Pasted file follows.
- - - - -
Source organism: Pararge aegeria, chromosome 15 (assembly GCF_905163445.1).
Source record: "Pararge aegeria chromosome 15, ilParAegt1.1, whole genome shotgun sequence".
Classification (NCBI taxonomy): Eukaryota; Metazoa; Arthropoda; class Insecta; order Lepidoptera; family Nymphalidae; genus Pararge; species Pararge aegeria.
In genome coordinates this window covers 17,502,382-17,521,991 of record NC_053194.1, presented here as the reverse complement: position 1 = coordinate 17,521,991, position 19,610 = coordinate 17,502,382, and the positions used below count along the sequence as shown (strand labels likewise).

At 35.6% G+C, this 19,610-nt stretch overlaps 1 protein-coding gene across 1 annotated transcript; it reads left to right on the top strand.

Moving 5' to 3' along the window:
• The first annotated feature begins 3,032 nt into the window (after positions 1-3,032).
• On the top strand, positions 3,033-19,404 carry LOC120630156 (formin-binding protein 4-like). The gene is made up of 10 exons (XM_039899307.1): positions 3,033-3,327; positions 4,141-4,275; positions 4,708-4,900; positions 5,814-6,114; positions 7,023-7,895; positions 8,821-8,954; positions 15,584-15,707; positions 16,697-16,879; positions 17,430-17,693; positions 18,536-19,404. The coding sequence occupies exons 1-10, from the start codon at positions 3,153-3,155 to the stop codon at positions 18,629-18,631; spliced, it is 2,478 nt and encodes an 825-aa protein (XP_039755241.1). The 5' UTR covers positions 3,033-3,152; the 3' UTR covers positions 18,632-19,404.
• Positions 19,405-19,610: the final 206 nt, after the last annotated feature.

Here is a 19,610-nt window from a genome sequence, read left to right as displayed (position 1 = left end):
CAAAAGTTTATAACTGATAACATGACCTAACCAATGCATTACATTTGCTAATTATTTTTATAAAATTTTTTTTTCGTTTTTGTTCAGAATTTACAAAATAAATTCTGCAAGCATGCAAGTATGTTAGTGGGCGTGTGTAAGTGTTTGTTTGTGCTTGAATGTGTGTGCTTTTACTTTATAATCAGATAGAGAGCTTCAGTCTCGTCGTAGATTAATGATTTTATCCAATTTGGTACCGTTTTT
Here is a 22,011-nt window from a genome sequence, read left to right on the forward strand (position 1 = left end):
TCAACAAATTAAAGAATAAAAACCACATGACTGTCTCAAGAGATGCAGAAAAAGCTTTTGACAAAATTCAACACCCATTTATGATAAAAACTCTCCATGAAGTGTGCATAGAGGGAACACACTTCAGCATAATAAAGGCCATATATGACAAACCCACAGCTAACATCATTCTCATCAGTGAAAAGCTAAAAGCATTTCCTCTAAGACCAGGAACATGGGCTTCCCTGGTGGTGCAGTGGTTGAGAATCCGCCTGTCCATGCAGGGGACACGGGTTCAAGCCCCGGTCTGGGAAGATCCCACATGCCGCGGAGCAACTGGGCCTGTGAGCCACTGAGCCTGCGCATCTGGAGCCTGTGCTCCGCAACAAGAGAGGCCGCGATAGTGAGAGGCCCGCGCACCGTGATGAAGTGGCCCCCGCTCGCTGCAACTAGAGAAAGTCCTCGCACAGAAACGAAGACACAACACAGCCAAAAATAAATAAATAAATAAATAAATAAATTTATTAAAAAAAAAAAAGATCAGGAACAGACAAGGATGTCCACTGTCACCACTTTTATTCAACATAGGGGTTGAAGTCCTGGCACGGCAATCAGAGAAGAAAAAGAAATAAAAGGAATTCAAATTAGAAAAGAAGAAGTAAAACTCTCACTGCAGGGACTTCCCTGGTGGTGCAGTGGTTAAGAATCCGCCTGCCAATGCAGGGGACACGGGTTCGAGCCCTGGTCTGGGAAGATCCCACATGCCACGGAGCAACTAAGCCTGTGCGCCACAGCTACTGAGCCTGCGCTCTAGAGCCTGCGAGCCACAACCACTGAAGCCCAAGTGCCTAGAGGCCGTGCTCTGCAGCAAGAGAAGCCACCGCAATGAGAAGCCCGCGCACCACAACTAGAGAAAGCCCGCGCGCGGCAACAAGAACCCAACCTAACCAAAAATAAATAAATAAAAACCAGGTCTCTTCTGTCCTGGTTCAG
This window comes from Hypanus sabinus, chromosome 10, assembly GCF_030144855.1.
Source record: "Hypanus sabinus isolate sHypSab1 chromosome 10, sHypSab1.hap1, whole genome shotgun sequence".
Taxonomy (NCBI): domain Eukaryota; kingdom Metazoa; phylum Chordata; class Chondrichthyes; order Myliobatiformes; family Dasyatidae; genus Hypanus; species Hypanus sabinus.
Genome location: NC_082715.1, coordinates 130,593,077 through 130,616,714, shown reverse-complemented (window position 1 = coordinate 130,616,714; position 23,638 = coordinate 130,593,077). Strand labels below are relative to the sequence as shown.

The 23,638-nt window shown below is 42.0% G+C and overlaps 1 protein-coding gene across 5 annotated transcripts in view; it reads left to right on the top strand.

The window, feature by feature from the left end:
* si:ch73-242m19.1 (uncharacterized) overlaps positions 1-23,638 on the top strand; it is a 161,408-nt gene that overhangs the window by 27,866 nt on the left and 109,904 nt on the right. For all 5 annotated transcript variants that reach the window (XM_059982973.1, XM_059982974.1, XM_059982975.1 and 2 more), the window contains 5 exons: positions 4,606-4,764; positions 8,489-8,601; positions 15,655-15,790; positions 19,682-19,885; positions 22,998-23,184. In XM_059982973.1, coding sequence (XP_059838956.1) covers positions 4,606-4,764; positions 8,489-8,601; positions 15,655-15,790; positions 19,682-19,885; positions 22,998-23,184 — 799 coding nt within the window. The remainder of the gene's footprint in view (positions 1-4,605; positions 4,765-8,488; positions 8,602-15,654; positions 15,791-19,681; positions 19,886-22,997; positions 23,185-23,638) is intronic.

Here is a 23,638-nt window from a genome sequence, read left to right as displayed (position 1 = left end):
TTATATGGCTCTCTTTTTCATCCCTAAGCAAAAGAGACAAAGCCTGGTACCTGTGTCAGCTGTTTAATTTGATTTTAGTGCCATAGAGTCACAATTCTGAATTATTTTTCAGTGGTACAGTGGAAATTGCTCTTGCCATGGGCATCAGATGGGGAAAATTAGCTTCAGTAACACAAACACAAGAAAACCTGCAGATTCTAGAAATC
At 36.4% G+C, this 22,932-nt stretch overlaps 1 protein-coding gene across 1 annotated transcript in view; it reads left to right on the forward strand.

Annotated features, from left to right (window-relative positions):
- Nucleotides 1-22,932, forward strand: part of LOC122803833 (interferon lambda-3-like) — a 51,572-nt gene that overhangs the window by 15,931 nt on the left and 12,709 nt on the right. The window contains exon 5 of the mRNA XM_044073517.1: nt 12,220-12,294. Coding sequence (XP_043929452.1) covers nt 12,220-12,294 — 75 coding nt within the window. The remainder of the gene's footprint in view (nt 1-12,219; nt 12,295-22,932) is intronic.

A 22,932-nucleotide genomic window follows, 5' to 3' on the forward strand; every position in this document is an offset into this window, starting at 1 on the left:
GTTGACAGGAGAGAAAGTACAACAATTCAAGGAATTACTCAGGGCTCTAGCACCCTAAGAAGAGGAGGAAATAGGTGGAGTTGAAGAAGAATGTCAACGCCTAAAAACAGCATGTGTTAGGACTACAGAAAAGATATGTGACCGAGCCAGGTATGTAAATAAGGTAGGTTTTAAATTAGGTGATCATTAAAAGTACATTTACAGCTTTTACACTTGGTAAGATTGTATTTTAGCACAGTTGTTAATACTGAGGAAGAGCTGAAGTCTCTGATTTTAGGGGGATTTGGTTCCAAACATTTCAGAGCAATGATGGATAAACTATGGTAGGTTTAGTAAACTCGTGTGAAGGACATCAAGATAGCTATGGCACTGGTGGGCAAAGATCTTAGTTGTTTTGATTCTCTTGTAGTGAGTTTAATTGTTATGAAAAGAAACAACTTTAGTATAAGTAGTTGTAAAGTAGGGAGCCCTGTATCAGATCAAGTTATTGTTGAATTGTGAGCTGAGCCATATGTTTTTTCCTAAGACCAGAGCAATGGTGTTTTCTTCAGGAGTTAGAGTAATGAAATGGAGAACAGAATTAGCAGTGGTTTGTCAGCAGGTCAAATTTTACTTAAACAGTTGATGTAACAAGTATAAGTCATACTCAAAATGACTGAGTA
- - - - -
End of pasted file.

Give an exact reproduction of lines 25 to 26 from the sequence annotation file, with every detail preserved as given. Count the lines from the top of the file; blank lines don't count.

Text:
- Nucleotides 1-22,932, forward strand: part of LOC122803833 (interferon lambda-3-like) — a 51,572-nt gene that overhangs the window by 15,931 nt on the left and 12,709 nt on the right. The window contains exon 5 of the mRNA XM_044073517.1: nt 12,220-12,294. Coding sequence (XP_043929452.1) covers nt 12,220-12,294 — 75 coding nt within the window. The remainder of the gene's footprint in view (nt 1-12,219; nt 12,295-22,932) is intronic.

A 22,932-nucleotide genomic window follows, 5' to 3' on the forward strand; every position in this document is an offset into this window, starting at 1 on the left: